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Congress of the United States

Oppose the Walsh/Price Amendment

May 27, 1999

Dear Appropriations Committee Colleague:

During the past few weeks, a lot of misinformation has been released regarding a provision which increased the public's access to federally funded research data. This provision was signed into law as part of the 1999 Omnibus Appropriations bill. There have been many inaccurate statements made regarding this data access provision and we believe these inaccuracies need to be rightfully addressed.

Enclosed for your review is a document which addresses the concerns made by the Association of American Universities. We hope that this information is useful as you continue on with your Appropriations work.

Thank you for taking the time to consider the enclosure.


Jo Ann Emerson

Tom DeLay

Robert Aderholt

John Peterson

Rebuttal to Association of American Universities' Opposition to Data Access For House Appropriations Committee FY 2000 Treasury Appropriations Bill "Markup"

Court Challenge to OMB Interpretation
Q: Isn't OMB's limitation on data access to "findings used by the Federal Government in development of federal policies or rules" subject to court challenge? What if it's reversed?

A: The new statute should not be repealed just because OMB's interpretation may be open to challenge. Such fears could result in a halt to all regulatory or legislative progress and would consign society to the status quo in perpetuity.

Patient Confidentiality Concerns
Q: Won't threats to confidentiality discourage human subject participation in research?

A: They shouldn't, because:

  1. FOIA prohibits disclosure of private medical and other personal data.
  2. Existing strict ethical rules on protection of human subject confidentiality will continue to apply. These include stripping all personal identifiers.
  3. Agencies already exempt disclosure of confidential human subject data.

Intellectual Property Concerns
Q: Won't industry be afraid to support, or share data with, federal researchers?

A: They shouldn't be. FOIA protects against disclosure of trade secrets and confidential business information. Additional assurances to private industry regarding protection of such data is under consideration at OMB.

Q: Won't OMB's changes to A-110 interfere with the goals of the Bayh-Dole Act?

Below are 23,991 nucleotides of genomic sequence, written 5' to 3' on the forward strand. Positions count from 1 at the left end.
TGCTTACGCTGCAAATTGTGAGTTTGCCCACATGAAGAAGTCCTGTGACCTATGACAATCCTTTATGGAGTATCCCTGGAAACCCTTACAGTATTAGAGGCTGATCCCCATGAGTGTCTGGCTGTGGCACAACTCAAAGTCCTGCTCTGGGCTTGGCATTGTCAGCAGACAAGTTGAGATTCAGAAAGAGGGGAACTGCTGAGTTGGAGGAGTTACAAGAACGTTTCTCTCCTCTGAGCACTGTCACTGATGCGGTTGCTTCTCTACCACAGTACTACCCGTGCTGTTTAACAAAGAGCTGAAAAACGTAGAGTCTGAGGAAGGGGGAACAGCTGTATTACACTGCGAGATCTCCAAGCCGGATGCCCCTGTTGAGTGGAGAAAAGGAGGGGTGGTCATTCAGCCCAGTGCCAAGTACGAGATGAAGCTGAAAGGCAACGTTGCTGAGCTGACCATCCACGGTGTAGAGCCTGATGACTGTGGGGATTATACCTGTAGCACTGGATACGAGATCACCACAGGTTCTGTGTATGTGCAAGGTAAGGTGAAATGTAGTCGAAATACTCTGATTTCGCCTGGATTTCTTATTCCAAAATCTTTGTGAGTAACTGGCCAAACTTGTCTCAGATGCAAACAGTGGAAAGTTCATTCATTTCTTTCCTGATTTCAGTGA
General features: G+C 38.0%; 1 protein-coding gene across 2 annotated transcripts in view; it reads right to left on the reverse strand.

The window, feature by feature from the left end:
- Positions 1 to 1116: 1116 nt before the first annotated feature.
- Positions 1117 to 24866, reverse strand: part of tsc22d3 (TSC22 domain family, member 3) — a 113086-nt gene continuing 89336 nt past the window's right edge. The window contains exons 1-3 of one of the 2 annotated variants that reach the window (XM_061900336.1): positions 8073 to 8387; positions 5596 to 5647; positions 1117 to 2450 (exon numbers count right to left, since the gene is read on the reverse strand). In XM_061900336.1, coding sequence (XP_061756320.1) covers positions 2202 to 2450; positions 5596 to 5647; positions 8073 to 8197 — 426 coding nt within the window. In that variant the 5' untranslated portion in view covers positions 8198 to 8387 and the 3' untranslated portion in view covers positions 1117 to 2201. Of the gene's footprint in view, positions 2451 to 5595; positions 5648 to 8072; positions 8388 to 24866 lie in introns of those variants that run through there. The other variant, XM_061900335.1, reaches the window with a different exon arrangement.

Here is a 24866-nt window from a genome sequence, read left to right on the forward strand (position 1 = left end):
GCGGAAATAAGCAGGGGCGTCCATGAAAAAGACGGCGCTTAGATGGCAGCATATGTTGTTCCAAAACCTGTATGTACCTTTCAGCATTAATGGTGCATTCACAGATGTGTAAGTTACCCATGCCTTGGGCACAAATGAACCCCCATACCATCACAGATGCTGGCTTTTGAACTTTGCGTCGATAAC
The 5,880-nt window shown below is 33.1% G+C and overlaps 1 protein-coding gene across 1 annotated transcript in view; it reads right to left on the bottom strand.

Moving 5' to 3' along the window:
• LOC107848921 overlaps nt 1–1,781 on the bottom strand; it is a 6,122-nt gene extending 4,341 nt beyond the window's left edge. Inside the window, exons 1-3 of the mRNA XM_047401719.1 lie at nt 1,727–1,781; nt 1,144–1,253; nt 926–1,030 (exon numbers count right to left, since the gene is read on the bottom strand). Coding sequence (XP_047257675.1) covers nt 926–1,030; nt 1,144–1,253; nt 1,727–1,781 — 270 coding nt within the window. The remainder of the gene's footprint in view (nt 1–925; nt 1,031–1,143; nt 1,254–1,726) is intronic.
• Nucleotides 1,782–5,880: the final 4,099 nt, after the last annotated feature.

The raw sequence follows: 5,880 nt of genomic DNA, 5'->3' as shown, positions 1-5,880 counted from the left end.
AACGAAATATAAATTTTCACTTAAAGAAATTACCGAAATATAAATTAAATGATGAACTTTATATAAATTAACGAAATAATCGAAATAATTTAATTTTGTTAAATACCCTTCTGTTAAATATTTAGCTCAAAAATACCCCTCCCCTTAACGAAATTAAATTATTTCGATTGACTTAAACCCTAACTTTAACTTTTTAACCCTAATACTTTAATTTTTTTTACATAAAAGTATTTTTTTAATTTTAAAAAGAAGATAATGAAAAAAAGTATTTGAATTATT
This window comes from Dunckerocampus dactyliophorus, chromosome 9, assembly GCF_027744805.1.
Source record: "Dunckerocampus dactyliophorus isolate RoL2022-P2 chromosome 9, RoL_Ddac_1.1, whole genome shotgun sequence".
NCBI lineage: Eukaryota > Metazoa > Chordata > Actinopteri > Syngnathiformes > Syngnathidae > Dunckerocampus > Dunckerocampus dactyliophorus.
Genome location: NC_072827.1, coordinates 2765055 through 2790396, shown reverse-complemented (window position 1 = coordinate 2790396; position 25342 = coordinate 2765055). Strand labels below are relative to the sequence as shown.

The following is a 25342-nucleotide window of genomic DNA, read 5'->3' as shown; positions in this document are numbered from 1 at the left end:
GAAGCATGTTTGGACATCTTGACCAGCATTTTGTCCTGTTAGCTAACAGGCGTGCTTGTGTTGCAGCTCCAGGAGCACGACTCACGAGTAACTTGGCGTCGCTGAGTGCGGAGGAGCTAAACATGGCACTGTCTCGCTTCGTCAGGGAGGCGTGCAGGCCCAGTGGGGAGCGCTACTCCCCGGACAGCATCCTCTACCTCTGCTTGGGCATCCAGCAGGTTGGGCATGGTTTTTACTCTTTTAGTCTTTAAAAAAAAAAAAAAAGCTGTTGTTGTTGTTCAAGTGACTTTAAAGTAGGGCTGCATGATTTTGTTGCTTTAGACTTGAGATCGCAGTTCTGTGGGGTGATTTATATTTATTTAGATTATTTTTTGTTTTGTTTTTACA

A: No. As a practical matter, data that are used by the federal government in "developing a policy or rule" are unlikely to include the patent-related intellectual property protected under the Bayh-Dole Act.

Cost/Burden on Researchers
Q: Won't responding to the FOIA requests impose a new, expensive burden on researchers?

A: No. The statute and OMB's interpretation provide for payment of user fees from the FOIA requester to the researcher. In addition, researchers already must maintain data in a format that allows the data to be turned over to the agency upon request.

Q: Won't researchers be open to harassment through repetitive FOIA requests?

A: No. Researchers will be required to produce the data only once -- to the government. Additional FOIA requests will be handled by the awarding agency.

Definition of "Data"
Q: How will "data" be defined, and how will grantees know what "data" are "produced under an award"?

A: Only those data from studies that have been published and are used in the development of federal rules or policies need be disclosed. OMB has not defined "data" yet, and may leave this up to individual agencies, which have particular familiarity with the kinds of research at issue.

Definition of "Published"
Q: How will "published" be defined so as trigger data release under the OMB rule?

A: OMB has not yet defined the term "published" and should be given an opportunity to respond to the many comments received on this issue. Researchers favor a definition that would require that only peer reviewed studies be disclosed, while other groups favor a more inclusive definition. One factor might be considered is whether agencies have relied upon the data prior to peer reviewed publication.

Q: Will the statute apply retroactively?

A: This is unclear from the statute, and OMB should be given an opportunity to address the issue. Reasonable arguments for and against retroactive application can be made, and Congress has vested OMB with sufficient authority to interpret the statute to resolve the question.

Data Retention
Q: How long will researchers be required to retain data? What if the researchers change institutions?

A: A-110 currently requires certain records be held for three years, but OMB may elect to modify this provision with respect to the new data access policy. The awardee institution, not the individual researcher, would be subject to the data retention obligation, and the institution could discharge that obligation by turning the data over to the government upon completion of the research study.